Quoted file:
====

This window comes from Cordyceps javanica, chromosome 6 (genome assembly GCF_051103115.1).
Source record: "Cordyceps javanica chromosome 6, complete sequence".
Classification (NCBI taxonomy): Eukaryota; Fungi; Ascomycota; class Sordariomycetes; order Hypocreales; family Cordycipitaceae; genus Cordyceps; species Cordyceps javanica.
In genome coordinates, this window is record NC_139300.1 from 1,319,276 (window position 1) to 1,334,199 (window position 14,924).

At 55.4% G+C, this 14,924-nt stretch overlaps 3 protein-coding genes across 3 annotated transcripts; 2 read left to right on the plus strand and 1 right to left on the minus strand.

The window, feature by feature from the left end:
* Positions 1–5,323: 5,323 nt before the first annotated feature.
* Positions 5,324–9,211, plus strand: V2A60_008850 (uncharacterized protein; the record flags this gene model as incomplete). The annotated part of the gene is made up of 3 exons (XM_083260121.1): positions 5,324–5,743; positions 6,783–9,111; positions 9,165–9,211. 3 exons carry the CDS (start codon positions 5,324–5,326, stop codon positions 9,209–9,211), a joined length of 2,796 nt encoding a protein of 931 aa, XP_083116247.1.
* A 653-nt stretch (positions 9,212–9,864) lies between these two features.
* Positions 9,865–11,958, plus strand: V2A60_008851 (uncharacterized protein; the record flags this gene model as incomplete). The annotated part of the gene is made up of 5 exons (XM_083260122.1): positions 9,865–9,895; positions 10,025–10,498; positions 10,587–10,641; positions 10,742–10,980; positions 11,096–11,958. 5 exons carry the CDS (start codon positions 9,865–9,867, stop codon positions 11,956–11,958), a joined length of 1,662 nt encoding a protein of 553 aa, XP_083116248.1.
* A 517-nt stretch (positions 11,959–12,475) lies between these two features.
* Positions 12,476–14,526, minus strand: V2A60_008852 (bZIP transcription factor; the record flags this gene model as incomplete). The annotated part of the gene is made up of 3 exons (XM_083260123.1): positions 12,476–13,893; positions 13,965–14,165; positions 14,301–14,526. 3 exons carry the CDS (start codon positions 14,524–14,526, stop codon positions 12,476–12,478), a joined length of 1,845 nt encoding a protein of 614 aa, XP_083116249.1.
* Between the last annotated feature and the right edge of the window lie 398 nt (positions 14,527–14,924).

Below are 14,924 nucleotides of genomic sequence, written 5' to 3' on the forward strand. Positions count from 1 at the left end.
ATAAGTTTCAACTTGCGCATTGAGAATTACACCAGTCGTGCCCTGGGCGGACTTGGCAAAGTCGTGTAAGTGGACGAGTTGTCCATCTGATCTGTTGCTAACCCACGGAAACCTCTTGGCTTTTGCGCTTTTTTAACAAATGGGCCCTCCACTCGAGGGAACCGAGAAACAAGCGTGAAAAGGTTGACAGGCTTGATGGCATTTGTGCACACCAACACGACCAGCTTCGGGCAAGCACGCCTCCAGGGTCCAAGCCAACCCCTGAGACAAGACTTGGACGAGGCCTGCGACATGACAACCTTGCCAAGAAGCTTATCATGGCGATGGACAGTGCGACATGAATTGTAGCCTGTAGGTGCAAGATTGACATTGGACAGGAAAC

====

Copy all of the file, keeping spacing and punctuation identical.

This window comes from Cordyceps javanica, chromosome 6 (genome assembly GCF_051103115.1).
Source record: "Cordyceps javanica chromosome 6, complete sequence".
Classification (NCBI taxonomy): Eukaryota; Fungi; Ascomycota; class Sordariomycetes; order Hypocreales; family Cordycipitaceae; genus Cordyceps; species Cordyceps javanica.
In genome coordinates, this window is record NC_139300.1 from 1,319,276 (window position 1) to 1,334,199 (window position 14,924).

At 55.4% G+C, this 14,924-nt stretch overlaps 3 protein-coding genes across 3 annotated transcripts; 2 read left to right on the plus strand and 1 right to left on the minus strand.

The window, feature by feature from the left end:
* Positions 1–5,323: 5,323 nt before the first annotated feature.
* Positions 5,324–9,211, plus strand: V2A60_008850 (uncharacterized protein; the record flags this gene model as incomplete). The annotated part of the gene is made up of 3 exons (XM_083260121.1): positions 5,324–5,743; positions 6,783–9,111; positions 9,165–9,211. 3 exons carry the CDS (start codon positions 5,324–5,326, stop codon positions 9,209–9,211), a joined length of 2,796 nt encoding a protein of 931 aa, XP_083116247.1.
* A 653-nt stretch (positions 9,212–9,864) lies between these two features.
* Positions 9,865–11,958, plus strand: V2A60_008851 (uncharacterized protein; the record flags this gene model as incomplete). The annotated part of the gene is made up of 5 exons (XM_083260122.1): positions 9,865–9,895; positions 10,025–10,498; positions 10,587–10,641; positions 10,742–10,980; positions 11,096–11,958. 5 exons carry the CDS (start codon positions 9,865–9,867, stop codon positions 11,956–11,958), a joined length of 1,662 nt encoding a protein of 553 aa, XP_083116248.1.
* A 517-nt stretch (positions 11,959–12,475) lies between these two features.
* Positions 12,476–14,526, minus strand: V2A60_008852 (bZIP transcription factor; the record flags this gene model as incomplete). The annotated part of the gene is made up of 3 exons (XM_083260123.1): positions 12,476–13,893; positions 13,965–14,165; positions 14,301–14,526. 3 exons carry the CDS (start codon positions 14,524–14,526, stop codon positions 12,476–12,478), a joined length of 1,845 nt encoding a protein of 614 aa, XP_083116249.1.
* Between the last annotated feature and the right edge of the window lie 398 nt (positions 14,527–14,924).

Below are 14,924 nucleotides of genomic sequence, written 5' to 3' on the forward strand. Positions count from 1 at the left end.
ATAAGTTTCAACTTGCGCATTGAGAATTACACCAGTCGTGCCCTGGGCGGACTTGGCAAAGTCGTGTAAGTGGACGAGTTGTCCATCTGATCTGTTGCTAACCCACGGAAACCTCTTGGCTTTTGCGCTTTTTTAACAAATGGGCCCTCCACTCGAGGGAACCGAGAAACAAGCGTGAAAAGGTTGACAGGCTTGATGGCATTTGTGCACACCAACACGACCAGCTTCGGGCAAGCACGCCTCCAGGGTCCAAGCCAACCCCTGAGACAAGACTTGGACGAGGCCTGCGACATGACAACCTTGCCAAGAAGCTTATCATGGCGATGGACAGTGCGACATGAATTGTAGCCTGTAGGTGCAAGATTGACATTGGACAGGAAAC